On ValueInvestorsClub.com, there is a writeup on AVID which argues that 4K will drive the adoption of Avid products. 4K basically refers to film and/or video formats that have four times the pixels than HD formats. However, the reality is that Avid products cannot output at 4K resolution. Currently, a subset of Avid users are forced to use another product for their 4K conform/online editing/finishing needs (e.g. Resolve, Autodesk Smoke, etc.). If the project must be delivered in 4K, current Avid products cannot do the job.
- Avid’s high-end DS system supports 4K. However, this product line has been end of lifed (August 2013).
- Avid’s Media Composer family does not support 4K output.
Final Cut Pro X’s stumbles
The VIC writeup states: “Luckily for Avid, Apple had some recent stumbles with an update to Final Cut Pro, and customers have really soured on it.” The actual story is a little more complicated.
When Final Cut X (FCX) was originally released, it was completely unusable for a large portion of professional users (this market is extremely small and generates very few sales for Apple). These users needed two key features:
- CMX-style EDLs. The EDL, or edit decision list, is a format that allows a project to be transferred from an “offline” editing system to an “online” editing system. The format is so old that EDLs used to be stored on floppy discs. The high-end professional market has esoteric needs.
- The ability to work with SDI hardware cards.
FCX removed both features. On top of this, Apple bungled the launch by announcing that old versions of Final Cut Pro would cease development and would no longer be supported. (It would later reverse course and continue to offer technical support for the previous version.) High-end professional editing systems were effectively end of lifed without any advance warning. This was poor execution on Apple’s part as Apple showed a complete misunderstanding of the high-end professional market. Apple should have given its users advance warning.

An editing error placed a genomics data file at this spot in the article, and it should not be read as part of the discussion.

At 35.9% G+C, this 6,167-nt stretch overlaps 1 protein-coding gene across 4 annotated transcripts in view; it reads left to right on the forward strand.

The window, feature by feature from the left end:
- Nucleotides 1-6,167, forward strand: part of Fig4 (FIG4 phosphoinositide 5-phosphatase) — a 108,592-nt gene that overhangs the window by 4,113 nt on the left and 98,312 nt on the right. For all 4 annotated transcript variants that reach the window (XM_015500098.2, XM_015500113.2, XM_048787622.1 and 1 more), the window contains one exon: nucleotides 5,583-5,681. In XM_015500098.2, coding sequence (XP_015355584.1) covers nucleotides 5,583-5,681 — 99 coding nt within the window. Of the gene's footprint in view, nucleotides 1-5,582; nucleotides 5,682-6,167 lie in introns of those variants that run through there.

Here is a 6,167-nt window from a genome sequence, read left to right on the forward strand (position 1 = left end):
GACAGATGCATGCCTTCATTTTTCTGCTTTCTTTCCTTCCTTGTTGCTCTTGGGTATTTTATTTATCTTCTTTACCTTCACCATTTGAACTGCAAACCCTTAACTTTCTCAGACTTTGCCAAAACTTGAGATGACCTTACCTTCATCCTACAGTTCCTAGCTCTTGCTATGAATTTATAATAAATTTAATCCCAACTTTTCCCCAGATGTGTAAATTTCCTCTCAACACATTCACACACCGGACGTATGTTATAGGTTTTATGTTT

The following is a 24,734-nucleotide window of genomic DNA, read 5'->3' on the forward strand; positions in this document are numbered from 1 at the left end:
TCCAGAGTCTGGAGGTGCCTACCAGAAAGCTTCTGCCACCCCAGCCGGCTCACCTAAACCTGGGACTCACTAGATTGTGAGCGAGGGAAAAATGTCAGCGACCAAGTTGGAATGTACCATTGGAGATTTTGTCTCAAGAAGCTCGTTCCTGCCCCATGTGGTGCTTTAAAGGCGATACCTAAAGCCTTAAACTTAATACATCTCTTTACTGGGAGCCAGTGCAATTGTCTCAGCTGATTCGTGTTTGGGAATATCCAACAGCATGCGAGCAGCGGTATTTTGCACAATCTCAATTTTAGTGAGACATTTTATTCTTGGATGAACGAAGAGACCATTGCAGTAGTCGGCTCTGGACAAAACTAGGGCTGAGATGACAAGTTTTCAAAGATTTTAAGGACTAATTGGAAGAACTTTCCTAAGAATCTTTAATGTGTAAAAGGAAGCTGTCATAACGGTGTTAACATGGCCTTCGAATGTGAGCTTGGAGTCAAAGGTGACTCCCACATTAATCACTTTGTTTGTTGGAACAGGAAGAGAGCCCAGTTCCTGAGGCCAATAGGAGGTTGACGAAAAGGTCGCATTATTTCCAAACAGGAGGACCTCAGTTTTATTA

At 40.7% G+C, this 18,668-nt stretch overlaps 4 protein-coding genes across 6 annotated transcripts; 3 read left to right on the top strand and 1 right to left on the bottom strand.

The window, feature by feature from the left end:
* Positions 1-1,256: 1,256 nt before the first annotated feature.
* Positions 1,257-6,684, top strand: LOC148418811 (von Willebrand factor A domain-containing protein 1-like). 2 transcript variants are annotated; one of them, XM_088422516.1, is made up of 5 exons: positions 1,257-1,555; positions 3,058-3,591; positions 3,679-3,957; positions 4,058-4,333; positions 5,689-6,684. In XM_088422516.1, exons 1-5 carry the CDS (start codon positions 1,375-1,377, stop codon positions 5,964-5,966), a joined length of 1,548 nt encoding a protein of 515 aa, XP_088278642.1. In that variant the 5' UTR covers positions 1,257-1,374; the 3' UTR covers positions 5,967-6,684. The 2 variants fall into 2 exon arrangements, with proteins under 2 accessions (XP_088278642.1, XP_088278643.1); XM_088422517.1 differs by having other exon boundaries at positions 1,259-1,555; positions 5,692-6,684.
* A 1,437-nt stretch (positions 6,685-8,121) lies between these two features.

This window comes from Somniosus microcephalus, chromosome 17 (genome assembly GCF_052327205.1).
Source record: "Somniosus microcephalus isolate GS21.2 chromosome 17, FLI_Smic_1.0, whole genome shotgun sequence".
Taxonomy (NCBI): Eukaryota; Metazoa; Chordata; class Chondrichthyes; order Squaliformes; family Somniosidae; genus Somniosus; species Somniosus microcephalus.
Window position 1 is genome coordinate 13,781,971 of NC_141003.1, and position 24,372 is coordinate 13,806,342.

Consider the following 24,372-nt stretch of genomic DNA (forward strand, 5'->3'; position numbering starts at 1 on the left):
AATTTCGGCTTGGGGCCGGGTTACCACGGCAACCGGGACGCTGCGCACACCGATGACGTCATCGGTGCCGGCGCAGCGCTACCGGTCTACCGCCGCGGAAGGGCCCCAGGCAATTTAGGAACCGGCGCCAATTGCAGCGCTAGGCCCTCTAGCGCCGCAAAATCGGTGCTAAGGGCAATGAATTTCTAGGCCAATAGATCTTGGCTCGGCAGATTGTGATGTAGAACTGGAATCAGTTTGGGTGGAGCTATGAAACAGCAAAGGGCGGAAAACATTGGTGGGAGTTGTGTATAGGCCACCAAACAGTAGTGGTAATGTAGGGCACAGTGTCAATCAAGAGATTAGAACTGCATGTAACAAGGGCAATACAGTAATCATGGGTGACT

However, subsequent software updates to FCX had added these key features back in (*the use of third party tools may be required). FCX is once again viable for high-end professional use. Weirdly enough, FCX will likely overtake Avid in high-end professional markets despite alienating these users. FCX supports 4K while Avid Media Composer does not.
As well, the high-end professional market no longer matters to either Avid or Apple. Avid’s Media Composer sells for four figures. Previously Avid’s bread and butter was in selling high-end professional systems for five and six figures. Due to the very small size of the high-end professional market, that market hardly affects Avid now that it is selling Media Composer for four figures ($1300 for Media Composer, $400 for support, $749 for the Symphony add-on, etc. etc.). Final Cut X sells for $300.
The bottom line
In general, the lesson is that few people understand the industries that they analyze.
*Disclosure: Pretty bearish on AVID but I have no position in the stock at the moment.